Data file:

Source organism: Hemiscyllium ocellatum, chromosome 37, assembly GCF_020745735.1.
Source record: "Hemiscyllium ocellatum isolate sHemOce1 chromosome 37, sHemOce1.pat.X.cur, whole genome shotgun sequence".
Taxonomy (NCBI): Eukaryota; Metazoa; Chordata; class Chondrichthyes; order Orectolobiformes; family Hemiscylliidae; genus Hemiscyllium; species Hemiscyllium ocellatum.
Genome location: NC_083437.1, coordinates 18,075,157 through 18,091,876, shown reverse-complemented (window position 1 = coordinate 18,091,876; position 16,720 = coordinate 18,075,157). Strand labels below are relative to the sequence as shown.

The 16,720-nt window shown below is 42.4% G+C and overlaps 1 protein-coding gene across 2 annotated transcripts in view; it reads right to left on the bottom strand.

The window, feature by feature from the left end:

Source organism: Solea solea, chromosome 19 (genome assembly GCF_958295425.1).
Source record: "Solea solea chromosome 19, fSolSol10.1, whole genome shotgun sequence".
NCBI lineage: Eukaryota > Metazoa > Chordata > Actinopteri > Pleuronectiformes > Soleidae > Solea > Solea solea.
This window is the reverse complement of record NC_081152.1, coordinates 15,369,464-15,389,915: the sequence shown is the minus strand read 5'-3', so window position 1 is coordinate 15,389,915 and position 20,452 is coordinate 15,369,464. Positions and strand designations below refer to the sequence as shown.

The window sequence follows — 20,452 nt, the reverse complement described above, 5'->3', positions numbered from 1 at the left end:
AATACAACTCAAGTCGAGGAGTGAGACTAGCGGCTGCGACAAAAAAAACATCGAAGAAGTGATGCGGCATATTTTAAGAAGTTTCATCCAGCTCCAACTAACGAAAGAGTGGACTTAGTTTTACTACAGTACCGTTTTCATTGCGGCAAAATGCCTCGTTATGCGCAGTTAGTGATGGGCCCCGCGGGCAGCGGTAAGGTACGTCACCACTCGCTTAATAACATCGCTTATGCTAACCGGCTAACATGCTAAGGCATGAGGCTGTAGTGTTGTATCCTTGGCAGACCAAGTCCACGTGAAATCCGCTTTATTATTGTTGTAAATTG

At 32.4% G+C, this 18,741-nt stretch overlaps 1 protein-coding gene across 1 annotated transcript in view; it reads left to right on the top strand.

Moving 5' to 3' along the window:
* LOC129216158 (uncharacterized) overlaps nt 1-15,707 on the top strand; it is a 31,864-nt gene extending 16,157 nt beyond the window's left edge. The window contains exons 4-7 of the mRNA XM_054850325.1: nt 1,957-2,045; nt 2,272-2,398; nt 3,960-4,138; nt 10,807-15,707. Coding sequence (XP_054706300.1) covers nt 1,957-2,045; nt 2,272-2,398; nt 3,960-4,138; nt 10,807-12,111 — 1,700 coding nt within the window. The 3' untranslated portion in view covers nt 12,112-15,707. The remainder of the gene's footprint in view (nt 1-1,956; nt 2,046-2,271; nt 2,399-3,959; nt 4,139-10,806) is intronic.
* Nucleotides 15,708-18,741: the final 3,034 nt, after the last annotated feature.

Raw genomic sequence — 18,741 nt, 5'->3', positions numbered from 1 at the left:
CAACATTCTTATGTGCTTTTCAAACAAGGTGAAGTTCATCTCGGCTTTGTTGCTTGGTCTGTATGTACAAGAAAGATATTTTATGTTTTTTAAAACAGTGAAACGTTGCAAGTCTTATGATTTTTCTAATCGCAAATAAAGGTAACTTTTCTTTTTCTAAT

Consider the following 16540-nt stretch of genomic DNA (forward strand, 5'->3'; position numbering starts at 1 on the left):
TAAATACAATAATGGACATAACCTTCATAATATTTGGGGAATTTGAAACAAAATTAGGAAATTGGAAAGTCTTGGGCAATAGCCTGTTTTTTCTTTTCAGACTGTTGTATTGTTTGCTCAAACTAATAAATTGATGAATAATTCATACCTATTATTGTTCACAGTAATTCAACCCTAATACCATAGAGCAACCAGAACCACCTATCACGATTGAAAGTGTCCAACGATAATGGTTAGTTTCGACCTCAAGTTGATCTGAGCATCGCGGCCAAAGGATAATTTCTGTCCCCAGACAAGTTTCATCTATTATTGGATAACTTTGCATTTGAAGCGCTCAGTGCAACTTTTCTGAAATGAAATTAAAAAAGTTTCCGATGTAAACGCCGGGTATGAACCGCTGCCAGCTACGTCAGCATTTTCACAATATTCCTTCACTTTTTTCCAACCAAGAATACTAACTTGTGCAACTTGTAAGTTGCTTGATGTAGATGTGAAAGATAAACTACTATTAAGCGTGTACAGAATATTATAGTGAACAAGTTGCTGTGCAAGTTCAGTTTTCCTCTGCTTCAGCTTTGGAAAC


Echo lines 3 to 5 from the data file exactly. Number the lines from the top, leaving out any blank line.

Taxonomy (NCBI): Eukaryota; Metazoa; Chordata; class Chondrichthyes; order Orectolobiformes; family Hemiscylliidae; genus Hemiscyllium; species Hemiscyllium ocellatum.
Genome location: NC_083437.1, coordinates 18,075,157 through 18,091,876, shown reverse-complemented (window position 1 = coordinate 18,091,876; position 16,720 = coordinate 18,075,157). Strand labels below are relative to the sequence as shown.

The 16,720-nt window shown below is 42.4% G+C and overlaps 1 protein-coding gene across 2 annotated transcripts in view; it reads right to left on the bottom strand.